Installing recommends and the CD size

Steve Langasek steve.langasek at
Thu Aug 21 05:25:11 BST 2008

On Mon, Aug 18, 2008 at 08:40:38AM -0700, Scott Ritchie wrote:
> Martin Pitt wrote:
> > My feeling is that part of Ubuntu's success is that it is slick and
> > small, not overloaded with features, quick to download, and has one
> > tool for one purpose (our original design goal). I appreciate that we
> > can't always follow the latter, since upstream imposes a lot of weird
> > stuff on us (like forcing us to install three HTML rendering engines
> > on CDs, xulrunner, gtkhtml, and now webkit, or quite a lot of
> > programming languages (Mono, JRE, Python, etc), but our constant
> > struggle for space forces us to stay aware of these issues, sort them
> > out as soon as possible, and keeps us from building up too much cruft.
> > As such, the limited CD space has its advantages, too.

> Perhaps Intrepid is not it, but there will come a time in the future
> when the size of all necessary packages becomes too large, the abundance
> of DVD Writers becomes sufficient, and it no longer makes sense to make
> just a CD.

The cost of disk space seems to drop at a much faster rate than the cost of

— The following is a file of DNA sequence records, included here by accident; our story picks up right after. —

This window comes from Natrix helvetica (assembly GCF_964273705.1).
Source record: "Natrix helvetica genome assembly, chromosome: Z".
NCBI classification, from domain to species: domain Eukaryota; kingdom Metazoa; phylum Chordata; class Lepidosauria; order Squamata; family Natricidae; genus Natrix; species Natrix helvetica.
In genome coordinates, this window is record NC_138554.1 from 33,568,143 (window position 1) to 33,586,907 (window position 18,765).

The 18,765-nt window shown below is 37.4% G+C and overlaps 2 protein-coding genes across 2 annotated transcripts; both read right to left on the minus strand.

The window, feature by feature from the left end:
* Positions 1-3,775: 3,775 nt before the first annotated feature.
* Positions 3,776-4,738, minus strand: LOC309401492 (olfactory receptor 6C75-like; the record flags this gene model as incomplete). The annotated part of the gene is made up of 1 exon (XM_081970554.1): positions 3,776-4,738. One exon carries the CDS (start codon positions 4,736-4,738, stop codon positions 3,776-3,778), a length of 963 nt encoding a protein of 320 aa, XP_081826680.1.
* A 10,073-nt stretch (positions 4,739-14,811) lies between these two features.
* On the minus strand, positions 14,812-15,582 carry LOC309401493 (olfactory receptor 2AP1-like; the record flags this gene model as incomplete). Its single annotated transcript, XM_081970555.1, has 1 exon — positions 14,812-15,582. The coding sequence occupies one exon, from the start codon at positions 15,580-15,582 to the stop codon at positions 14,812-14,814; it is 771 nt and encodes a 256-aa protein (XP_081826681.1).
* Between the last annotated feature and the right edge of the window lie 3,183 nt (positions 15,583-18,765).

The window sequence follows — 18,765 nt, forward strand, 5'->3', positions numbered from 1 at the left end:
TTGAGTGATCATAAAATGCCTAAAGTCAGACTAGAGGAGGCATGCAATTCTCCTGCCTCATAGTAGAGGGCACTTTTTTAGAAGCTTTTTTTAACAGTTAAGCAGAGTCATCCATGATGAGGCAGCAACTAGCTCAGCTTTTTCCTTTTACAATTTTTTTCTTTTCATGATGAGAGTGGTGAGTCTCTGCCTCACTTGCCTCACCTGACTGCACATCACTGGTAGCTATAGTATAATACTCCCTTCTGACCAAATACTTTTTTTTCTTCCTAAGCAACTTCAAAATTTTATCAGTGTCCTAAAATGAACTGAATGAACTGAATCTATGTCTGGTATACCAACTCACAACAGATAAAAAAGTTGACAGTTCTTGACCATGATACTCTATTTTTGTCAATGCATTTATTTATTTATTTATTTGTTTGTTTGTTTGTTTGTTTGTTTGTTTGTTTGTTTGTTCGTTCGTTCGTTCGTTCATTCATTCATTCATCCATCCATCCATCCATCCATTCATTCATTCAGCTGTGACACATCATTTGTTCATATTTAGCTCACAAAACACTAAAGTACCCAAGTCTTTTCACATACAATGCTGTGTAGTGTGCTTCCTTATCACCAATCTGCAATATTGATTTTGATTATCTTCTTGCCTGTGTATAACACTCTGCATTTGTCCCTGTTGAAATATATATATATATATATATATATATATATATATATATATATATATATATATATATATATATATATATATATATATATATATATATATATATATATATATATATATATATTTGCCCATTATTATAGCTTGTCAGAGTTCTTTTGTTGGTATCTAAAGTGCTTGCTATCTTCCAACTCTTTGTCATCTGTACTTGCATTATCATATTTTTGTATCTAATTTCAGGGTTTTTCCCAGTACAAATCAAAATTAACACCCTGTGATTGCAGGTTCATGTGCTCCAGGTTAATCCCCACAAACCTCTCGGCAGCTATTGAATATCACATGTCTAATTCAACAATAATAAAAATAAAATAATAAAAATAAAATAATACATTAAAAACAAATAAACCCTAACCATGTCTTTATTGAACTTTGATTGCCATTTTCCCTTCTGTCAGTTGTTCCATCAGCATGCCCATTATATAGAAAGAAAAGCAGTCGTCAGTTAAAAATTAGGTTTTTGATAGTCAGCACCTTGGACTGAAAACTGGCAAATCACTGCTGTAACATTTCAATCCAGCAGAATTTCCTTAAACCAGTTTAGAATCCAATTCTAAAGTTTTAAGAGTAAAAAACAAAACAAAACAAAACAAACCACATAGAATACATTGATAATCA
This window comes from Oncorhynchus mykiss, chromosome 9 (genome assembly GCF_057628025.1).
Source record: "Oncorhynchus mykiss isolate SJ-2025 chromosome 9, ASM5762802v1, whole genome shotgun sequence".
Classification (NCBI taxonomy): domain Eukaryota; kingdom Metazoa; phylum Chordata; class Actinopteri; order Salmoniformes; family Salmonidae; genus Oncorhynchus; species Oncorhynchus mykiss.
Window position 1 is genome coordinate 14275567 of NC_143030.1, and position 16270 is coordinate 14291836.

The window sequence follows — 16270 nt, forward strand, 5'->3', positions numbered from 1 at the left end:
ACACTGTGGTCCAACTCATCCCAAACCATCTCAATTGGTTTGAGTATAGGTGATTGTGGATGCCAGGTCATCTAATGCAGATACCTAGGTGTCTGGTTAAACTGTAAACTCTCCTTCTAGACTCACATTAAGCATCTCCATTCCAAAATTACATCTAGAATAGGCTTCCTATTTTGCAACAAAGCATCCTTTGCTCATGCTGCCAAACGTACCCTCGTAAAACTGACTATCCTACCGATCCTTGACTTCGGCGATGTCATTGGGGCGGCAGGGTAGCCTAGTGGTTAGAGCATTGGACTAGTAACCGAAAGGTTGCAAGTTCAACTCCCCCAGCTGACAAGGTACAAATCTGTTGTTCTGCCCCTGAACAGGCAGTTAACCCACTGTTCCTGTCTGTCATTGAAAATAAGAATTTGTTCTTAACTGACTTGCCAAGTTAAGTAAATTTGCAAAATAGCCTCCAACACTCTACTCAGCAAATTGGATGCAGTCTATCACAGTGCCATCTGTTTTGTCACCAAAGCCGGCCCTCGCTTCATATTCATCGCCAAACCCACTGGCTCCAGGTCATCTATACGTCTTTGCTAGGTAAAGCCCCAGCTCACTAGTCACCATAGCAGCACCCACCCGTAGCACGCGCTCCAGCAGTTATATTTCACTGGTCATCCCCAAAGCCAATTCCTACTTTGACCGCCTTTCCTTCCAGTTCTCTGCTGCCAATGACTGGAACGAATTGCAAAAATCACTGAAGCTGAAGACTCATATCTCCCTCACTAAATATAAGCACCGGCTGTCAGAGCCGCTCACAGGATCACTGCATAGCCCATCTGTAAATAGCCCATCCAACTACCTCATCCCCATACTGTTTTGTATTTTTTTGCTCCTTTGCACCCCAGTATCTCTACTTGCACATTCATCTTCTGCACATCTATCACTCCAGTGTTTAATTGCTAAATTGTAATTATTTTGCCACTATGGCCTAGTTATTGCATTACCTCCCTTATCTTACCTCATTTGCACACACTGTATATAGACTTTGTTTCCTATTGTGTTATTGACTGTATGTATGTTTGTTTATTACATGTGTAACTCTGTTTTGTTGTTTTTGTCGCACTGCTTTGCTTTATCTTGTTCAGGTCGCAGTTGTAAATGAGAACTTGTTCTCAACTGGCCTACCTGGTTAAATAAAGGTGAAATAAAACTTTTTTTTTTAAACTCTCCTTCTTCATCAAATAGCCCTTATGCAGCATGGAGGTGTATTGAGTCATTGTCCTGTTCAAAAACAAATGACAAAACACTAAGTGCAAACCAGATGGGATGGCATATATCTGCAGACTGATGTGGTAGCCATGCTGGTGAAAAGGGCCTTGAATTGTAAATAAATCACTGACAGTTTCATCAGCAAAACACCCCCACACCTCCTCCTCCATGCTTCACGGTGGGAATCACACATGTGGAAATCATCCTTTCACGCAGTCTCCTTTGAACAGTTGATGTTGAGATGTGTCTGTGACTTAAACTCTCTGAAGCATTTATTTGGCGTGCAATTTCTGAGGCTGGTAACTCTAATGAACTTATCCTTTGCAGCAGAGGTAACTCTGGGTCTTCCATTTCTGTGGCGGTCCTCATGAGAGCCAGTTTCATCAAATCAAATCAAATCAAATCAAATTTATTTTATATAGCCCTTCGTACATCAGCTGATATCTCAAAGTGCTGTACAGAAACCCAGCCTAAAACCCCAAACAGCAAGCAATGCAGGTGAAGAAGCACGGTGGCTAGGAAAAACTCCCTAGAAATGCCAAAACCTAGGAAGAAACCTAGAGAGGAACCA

bandwidth (which stands to reason, really); people may have DVD burners, but
the cost (to the mirrors, and to the users) of downloading full-sized DVD
images is still going to be significant for the foreseeable future, I think.

I also think we're still far from running out of cruft that we can squeeze
out of the CDs.  There's still redundant functionality there - especially
where HTML rendering is concerned! - and having the hard upper limit on the
size of the base system is very valuable in getting developers to think
about creative ways to keep the size down without sacrificing functionality
(or, in the worst case, making hard decisions about which functionality
should be sacrificed in order to continue providing users with a
reasonably-sized OS).

As a recent example, we recovered an incredible amount of CD space recently
(IIRC, 8MB vs. hardy, and 14MB vs. the most recent intrepid daily where we
were running into the problem) by doing the right thing with
libgweather-common.  When we can still find 1-2% fat to trim with a single
cut, I don't think it's time to give up on fitting an OS on a CD.

As for whether we'll recognize when it's time to shift to larger media as
the default, I have no doubt.  I expect there'll continue to be pressure
from the other direction, to remind us to revisit the question at least once
a release cycle. :)

Steve Langasek                   Give me a lever long enough and a Free OS
Debian Developer                   to set it on, and I can move the world.
Ubuntu Developer                          
slangasek at                                     vorlon at

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